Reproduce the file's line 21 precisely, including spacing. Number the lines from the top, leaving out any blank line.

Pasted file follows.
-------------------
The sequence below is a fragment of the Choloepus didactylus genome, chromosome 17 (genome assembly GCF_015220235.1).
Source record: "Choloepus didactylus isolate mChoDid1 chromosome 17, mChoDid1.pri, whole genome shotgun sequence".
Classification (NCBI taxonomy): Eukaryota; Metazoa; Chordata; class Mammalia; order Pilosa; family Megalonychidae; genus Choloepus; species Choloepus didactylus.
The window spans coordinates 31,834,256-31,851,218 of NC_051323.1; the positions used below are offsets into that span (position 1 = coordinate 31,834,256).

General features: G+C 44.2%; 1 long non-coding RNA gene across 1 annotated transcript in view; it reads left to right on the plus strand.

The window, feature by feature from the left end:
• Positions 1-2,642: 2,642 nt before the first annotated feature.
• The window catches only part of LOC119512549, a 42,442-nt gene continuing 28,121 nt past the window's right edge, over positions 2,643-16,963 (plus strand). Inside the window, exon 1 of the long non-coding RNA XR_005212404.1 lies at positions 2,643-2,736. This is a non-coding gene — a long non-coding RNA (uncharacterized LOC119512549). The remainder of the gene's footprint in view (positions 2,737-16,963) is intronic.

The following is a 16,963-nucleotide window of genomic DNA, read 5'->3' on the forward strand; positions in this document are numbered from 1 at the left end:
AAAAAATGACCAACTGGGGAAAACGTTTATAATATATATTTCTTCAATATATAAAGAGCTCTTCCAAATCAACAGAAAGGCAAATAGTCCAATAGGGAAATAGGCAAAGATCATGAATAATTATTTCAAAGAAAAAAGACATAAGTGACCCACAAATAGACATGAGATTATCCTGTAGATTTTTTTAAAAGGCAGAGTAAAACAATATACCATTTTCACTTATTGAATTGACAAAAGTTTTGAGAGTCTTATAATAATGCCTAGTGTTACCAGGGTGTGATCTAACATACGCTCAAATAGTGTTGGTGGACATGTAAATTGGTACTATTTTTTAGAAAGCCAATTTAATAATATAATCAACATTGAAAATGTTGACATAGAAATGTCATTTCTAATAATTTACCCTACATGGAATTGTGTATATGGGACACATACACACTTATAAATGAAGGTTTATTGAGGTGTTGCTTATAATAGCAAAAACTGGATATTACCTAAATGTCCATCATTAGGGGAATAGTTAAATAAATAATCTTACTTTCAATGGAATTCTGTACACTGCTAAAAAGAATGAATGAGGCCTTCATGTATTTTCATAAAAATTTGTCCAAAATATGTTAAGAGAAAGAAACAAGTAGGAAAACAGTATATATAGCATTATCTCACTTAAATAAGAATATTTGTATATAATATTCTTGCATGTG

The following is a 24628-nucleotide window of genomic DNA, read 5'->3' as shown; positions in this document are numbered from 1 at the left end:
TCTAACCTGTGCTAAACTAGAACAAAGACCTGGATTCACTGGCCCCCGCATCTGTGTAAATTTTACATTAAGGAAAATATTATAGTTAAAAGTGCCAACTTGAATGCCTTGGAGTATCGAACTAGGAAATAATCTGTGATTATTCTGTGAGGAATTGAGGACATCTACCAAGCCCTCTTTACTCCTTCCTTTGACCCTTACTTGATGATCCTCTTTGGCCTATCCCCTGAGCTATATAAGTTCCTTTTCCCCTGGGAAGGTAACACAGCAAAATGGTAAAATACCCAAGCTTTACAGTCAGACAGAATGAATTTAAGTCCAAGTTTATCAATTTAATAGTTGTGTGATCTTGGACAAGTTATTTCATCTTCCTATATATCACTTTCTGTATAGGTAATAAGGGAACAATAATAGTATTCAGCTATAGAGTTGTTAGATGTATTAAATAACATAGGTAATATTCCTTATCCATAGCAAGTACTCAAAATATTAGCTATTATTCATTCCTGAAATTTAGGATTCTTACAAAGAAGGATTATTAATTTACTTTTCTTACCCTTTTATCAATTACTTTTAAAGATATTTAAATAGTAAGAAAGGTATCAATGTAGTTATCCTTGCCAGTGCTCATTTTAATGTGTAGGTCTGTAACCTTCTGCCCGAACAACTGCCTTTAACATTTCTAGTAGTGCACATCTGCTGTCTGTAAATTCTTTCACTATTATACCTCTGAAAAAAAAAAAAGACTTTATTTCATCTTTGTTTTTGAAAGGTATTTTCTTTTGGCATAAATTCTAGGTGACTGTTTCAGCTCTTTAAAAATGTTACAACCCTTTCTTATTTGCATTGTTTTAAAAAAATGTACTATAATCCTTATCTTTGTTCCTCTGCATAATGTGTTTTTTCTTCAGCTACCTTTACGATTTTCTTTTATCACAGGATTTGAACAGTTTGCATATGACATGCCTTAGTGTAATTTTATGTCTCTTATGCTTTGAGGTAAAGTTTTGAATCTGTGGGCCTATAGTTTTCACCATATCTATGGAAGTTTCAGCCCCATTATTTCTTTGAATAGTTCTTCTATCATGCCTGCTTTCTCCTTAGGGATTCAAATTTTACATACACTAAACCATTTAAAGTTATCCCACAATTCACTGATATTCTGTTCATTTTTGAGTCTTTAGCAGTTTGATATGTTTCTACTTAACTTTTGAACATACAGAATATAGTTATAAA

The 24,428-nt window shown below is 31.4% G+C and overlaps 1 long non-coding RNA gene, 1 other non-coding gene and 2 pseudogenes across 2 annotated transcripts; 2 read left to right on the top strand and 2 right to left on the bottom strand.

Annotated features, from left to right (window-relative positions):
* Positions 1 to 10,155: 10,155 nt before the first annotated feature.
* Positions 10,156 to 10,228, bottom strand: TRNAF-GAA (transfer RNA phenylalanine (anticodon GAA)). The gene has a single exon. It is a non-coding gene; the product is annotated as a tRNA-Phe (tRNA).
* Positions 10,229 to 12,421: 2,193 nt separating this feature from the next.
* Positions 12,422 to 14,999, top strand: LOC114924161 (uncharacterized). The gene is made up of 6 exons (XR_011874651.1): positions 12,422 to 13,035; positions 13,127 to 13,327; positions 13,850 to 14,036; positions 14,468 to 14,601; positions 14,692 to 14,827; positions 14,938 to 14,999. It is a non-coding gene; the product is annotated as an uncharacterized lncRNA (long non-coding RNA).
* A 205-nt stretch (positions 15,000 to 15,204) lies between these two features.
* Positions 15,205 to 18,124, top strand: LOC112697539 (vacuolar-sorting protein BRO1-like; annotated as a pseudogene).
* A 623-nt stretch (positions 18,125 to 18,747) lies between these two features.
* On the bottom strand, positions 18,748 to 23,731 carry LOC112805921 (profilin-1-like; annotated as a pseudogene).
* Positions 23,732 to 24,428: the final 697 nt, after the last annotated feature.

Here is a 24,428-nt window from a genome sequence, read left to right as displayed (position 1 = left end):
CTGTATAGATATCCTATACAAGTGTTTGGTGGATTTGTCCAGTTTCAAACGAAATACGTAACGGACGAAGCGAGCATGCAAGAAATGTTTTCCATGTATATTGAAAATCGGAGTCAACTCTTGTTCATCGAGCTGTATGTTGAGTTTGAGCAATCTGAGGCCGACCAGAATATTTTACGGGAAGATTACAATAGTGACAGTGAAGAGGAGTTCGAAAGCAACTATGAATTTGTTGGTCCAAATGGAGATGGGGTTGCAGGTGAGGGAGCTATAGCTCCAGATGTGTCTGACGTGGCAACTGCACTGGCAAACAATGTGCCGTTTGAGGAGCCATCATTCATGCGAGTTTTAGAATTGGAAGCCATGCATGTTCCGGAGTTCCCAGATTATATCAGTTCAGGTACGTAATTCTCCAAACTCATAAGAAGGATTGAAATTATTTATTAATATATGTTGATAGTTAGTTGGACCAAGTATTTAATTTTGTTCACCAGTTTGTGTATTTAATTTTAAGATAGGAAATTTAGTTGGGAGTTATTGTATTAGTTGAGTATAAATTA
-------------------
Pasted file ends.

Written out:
* A 623-nt stretch (positions 18,125 to 18,747) lies between these two features.